AWM78s: The voyage

16 April 2019 by

Rebecca Brenton and Siena Di Giovanni-Arundell

AWM78 series contains the Reports and Proceedings created by units of the Royal Australian Navy (RAN) between 1939 and 1993. The series serves as an official record of both peacetime and wartime activities of the Royal Australian Navy, including the Second World War, the Korean War, and the Vietnam War. In amongst the official reports and documents are photographs, drawings, and poems.

The series was selected for digitisation following frequent requests and to make it more accessible by publication online. Digitisation began in 2009, when the series comprised 166 boxes, 457 classes, and 1,605 files, with a final digitised image count of 187,409.

The series shows the regular daily operations of the RAN as well as moments of courage and compassion throughout important moments in Australia’s history.

Second World War

Following the outbreak of the Second World War, the RAN nearly doubled in size as people from all walks of life enlisted to serve at sea. The RAN was engaged in the Mediterranean, Indian, and Pacific Oceans, and was involved in major fleet operations, convoy escort work, evacuations, protection of Allied shipping from the enemy, amphibious operation support, and supply transport vital to the war effort. No matter what kind of vessel or task, every ship was under a range of threats, including from enemy ships, submarines, mines, air raids, and land-based attacks.

AWM78 352/1 Vendetta Report from Singapore, December 1941

AWM78 352/1 Vendetta Report from Singapore, December 1941. https://www.awm.gov.au/collection/C1420304?image=192

The series recorded pivotal moments during the Second World War. It includes a report from the commanding officer of HMAS Vendetta on the bombing of Singapore on 8 December 1941, after his ship narrowly avoided Japanese bombs targeting Keppel Harbour.

The Reports and Proceedings also capture a snapshot of what life was like for RAN crews on a daily basis. Among details of operations, signals and maintenance, there is evidence of small events that changed up the crew’s routine and provided bright spots in their lives. On this page from the HMAS Vendetta report for November 1944, the birth of a litter of kittens is documented alongside the landing of troops on New Britain, boiler cleaning, and various sports.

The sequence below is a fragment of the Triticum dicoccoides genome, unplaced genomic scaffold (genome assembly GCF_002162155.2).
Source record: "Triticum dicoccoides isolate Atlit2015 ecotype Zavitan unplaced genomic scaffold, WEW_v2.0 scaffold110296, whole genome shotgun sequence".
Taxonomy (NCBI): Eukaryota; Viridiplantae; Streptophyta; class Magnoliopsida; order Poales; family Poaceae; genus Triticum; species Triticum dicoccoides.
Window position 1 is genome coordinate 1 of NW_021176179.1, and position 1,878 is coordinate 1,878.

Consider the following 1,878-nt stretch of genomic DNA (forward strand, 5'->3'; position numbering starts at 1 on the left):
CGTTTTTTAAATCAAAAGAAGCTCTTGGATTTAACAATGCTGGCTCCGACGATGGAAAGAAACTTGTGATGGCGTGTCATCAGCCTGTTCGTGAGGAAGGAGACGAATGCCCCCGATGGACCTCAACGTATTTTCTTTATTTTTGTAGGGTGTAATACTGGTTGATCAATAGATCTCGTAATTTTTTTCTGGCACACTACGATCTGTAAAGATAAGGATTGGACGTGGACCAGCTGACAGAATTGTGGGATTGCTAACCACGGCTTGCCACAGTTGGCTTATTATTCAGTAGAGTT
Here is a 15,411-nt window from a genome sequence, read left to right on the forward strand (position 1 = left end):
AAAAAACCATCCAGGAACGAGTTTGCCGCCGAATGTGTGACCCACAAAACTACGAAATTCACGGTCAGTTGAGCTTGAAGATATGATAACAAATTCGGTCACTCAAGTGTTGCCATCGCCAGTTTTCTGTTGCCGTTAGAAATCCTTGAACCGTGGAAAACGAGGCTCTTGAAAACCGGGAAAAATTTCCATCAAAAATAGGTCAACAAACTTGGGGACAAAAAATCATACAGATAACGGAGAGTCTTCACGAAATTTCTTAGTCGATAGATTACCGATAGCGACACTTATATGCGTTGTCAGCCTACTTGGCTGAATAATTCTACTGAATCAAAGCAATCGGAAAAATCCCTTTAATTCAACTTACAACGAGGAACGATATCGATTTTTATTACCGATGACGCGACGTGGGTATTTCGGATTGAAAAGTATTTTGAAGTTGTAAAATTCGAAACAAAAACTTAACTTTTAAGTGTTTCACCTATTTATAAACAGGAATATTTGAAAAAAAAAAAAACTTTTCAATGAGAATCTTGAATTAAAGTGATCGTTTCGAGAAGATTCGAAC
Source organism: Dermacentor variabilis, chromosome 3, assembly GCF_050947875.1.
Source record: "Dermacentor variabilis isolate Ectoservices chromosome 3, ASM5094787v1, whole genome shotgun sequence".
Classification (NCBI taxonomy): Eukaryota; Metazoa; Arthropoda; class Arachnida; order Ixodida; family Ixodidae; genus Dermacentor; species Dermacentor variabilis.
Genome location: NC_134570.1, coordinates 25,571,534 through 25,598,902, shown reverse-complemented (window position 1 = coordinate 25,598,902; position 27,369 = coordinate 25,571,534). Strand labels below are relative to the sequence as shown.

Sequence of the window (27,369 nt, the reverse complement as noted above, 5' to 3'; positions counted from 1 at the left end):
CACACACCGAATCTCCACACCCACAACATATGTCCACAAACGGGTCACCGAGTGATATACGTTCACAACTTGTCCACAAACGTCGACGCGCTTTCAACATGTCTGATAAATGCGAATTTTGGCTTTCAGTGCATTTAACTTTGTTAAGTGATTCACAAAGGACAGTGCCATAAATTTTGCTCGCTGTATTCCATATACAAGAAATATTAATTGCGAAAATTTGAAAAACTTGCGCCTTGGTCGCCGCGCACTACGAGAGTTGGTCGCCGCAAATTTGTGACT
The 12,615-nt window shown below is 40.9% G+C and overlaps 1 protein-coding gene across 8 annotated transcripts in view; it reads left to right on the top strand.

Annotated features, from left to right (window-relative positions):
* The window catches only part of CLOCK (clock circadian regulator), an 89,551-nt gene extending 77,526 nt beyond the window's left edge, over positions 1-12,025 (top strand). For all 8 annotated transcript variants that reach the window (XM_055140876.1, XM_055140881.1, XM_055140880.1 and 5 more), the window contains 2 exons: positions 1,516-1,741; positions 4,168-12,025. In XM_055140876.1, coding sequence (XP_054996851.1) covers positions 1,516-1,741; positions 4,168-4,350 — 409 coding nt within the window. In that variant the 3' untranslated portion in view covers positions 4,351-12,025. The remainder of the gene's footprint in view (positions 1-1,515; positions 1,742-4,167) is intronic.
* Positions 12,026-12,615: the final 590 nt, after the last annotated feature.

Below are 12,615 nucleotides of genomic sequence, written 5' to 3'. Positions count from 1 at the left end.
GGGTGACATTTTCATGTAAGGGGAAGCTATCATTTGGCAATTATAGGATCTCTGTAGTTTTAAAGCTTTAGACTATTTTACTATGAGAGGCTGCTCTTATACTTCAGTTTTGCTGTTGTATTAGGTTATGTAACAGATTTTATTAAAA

AWM78 352/2 Letter of Proceedings, November 1944

AWM78 352/2 Letter of Proceedings, November 1944. https://www.awm.gov.au/collection/C1420305?image=29

Several reports also contain items created by crew members and kept as a record of events on board the ships. One such item is this concert advertisement from HMAS Wagga.

AWM78 355/1 Concert Advertisement, 25 December 1944

AWM78 355/1 Concert Advertisement, 25 December 1944. https://www.awm.gov.au/collection/C1420496?image=74

Korean War

The naval component of Australia’s involvement in the Korean War was a vital element of the United Nations war effort. Over the course of the war the Australian government deployed four destroyers: HMAS Bataan, HMAS Warramunga, HMAS Tobruk, and HMAS Anzac. The RAN also had four frigates, HMAS Shoalhaven, HMAS Murchison, HMAS Condamine, and HMAS Culgoa, as well as the aircraft carrier HMAS Sydney. With Korea surrounded by water on three sides, the United Nations sought to seize control of the Korean coastline. On 1 July 1950, HMAS Shoalhaven and HMAS Bataan joined the UN naval blockade of the country.

AWM78 58/4 Map of Haeju Estuary, 1952

AWM78 58/4 Map of Haeju Estuary, 1952. https://www.awm.gov.au/collection/C1420980?image=216

The coast of Korea included stretches of concealed mud flats and shallow waters that proved difficult to navigate. North Korean forces used mine warfare during the early stages of the war, which further exacerbated dangers given that tidal movements on the west coast caused moored mines to move.